For Chris Walla, working as the producer of Death Cab for Cutie’s first seven records was a “fact-finding mission.” Initially tapped to produce the band’s debut record, Something About Airplanes, out of necessity and as a symptom of the Pacific Northwest’s music scene in the wake of the grunge explosion, Walla would go on to produce every Death Cab record through Codes and Keys before finally choosing to part ways with the band in August of 2014. Walla’s production efforts weren’t limited to his own band, though; he’s produced albums for The Decemberists, Tegan and Sara, The Thermals, Mates of State, Nada Surf, and many others.
If there is anything that unifies Walla’s adventures as a producer, it is his compassion and reverence for the music he is helping to shape. As he explains, “The root word of producer is ‘product.’ You’re there to make a product. In that sense, the term is very rooted in the embryonic phase of the music industry. George Martin was a fantastic record producer, but his goal and his role with The Beatles was to take their increasingly maddening esotericism and just get it out of a speaker off a record on the other end. Whatever the path is from here to there is the path we take.”
Asked to describe his style behind the console, Walla says he is fond of the adage “the first rule of record production is to do no harm.” He is quick to add that he doesn’t believe he always succeeds in adhering to this philosophy. “I think it’s really easy to miscalculate the route between where a band is and what a band wants. My style as a producer, inasmuch as I have one, is to try and find that path.” In some cases, that path has taken him into the studio with a band surging with energy, as he found during the recording sessions for The Decemberists’ Picaresque. In other cases, he enters the process with a band at a creative crossroads, as was the case with Tegan and Sara and The Con.
Walla has touched a lot of incredible music in nearly two decades of work behind the console. Ask him about his inspirations, and he offers up Brian Eno and Steve Albini, two men he concedes have very little in common other than their talent. “I think both professionally and creatively, they are people who have a ton of respect for the artist they work with and respect their respective corners of the craft,” he says. “They are both really creative in very different ways. Each of them have a really interesting sort of moral political center and approach to their work, like a kind of underlying philosophy that I really react to and that I really enjoy, and that really comes out in their respective records, even though they couldn’t be less like one another as two people who ostensibly have the same job.”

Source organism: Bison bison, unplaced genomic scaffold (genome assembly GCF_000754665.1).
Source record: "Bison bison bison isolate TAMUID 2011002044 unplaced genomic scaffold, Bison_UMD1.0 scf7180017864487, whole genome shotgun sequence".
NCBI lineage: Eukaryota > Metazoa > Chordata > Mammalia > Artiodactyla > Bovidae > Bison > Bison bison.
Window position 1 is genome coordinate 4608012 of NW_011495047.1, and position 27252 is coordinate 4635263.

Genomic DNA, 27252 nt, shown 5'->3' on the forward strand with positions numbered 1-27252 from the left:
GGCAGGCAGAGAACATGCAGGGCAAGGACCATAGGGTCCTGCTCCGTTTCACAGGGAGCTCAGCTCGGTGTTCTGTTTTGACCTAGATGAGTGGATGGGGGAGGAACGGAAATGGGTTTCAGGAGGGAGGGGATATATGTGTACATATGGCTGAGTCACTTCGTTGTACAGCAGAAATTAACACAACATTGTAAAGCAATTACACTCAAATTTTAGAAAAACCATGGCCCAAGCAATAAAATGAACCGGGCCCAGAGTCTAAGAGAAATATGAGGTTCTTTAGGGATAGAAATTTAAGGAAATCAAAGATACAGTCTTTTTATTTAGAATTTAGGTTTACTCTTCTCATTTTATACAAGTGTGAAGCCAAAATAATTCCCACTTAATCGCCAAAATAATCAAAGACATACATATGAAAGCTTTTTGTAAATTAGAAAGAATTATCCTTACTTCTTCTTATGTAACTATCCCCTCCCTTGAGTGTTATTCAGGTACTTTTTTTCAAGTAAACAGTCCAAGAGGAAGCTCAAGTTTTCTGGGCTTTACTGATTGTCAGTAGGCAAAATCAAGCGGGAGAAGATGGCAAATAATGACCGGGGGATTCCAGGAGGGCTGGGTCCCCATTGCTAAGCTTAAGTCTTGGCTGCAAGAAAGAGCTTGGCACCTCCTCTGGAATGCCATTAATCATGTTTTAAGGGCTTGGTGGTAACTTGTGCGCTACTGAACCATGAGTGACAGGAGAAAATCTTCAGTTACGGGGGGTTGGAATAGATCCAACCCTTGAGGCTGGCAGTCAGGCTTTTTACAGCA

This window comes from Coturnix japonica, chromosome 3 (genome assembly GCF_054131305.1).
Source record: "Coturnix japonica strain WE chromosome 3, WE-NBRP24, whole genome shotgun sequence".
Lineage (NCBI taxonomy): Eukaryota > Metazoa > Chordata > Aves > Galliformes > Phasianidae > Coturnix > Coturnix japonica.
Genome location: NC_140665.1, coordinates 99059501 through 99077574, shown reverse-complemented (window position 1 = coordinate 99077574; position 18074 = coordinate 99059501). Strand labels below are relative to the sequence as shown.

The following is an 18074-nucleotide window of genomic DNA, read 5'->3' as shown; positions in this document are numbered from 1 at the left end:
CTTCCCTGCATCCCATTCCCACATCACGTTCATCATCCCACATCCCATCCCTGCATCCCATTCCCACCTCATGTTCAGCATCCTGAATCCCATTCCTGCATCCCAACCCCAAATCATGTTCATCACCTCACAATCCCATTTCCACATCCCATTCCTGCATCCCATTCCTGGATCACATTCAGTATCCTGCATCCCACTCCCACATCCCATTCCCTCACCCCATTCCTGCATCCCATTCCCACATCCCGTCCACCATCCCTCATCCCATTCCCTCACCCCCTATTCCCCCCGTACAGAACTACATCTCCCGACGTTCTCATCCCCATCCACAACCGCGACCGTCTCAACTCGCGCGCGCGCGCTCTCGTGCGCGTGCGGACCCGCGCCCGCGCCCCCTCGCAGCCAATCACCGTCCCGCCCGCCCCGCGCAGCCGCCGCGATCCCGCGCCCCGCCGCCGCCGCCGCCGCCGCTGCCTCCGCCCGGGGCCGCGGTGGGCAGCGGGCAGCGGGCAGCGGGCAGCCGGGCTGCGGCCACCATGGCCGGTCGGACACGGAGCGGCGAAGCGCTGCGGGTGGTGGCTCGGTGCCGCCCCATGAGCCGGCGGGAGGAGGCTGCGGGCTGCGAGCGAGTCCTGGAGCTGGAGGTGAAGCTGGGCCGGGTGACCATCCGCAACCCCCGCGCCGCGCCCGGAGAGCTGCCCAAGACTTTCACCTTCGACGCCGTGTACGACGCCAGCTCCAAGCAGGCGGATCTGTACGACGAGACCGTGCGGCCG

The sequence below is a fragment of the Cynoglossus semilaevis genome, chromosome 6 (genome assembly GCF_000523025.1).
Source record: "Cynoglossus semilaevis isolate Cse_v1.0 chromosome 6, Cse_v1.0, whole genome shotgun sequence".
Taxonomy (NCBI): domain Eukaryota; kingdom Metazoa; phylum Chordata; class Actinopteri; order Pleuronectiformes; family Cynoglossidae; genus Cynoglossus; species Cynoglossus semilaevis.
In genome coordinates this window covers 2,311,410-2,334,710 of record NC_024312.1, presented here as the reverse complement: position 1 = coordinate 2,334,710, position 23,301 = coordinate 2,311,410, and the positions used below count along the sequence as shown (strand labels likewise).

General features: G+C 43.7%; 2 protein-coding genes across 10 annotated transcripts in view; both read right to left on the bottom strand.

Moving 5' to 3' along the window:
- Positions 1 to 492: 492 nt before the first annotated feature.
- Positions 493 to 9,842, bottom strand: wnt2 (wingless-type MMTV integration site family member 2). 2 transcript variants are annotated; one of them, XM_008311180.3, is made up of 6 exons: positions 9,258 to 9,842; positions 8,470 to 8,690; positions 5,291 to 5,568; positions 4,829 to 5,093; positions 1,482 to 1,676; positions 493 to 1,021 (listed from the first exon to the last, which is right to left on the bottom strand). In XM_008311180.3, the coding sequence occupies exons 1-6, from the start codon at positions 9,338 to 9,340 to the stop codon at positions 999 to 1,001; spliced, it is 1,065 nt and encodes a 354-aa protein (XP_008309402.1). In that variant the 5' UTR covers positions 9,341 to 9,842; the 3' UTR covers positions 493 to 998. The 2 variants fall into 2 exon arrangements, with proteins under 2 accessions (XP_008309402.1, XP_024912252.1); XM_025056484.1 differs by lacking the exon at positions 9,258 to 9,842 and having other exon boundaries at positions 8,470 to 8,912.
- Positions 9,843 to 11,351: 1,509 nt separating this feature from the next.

Walla just put out a record of his own, the six-song Tape Loops — his first instrumental offering. “Tape Loops started almost exactly at the moment I told Death Cab for Cutie after three weeks of recording that I probably shouldn’t be the person producing [Kintsugi] and that it was finally time to find an outside producer after seven albums,” he explains. “That was long before I had decided to leave the band. I guess that was November 2013, almost two years ago. It was kind of a crisis of confidence, because the stuff we were working on at that point, I think some of it was working pretty well, but it didn’t feel like that was a unanimous feeling in the band. I think there was a lot of skepticism about where we were headed, so Tape Loops, I think I actually started it that same day. We already had the time booked, and everybody kind of was like, ‘Oh well, alright, well we’ll figure out how to move on from here’. Everybody kind of grabbed their stuff and moved out over the course of a couple of hours, and then I was still at the studio, and I was pretty bummed out, and I had this feeling that was something like, ‘Am I any good at this? What do I do? What do I do?’”
The answer is six instrumental, ethereal tracks, meditative and calming, music Walla describes as a mix of “razor blades, tape loops, acoustic instruments, and state-of-the-art 1974 music making.” Walla says Tape Loops is “a purer expression of self than anything I’ve been a part of.” An album begun in the immediate wake of his departure from Death Cab, its release marks an excellent moment to wander backwards down the path Walla’s taken and explore exactly what it is to be a producer in music’s modern age.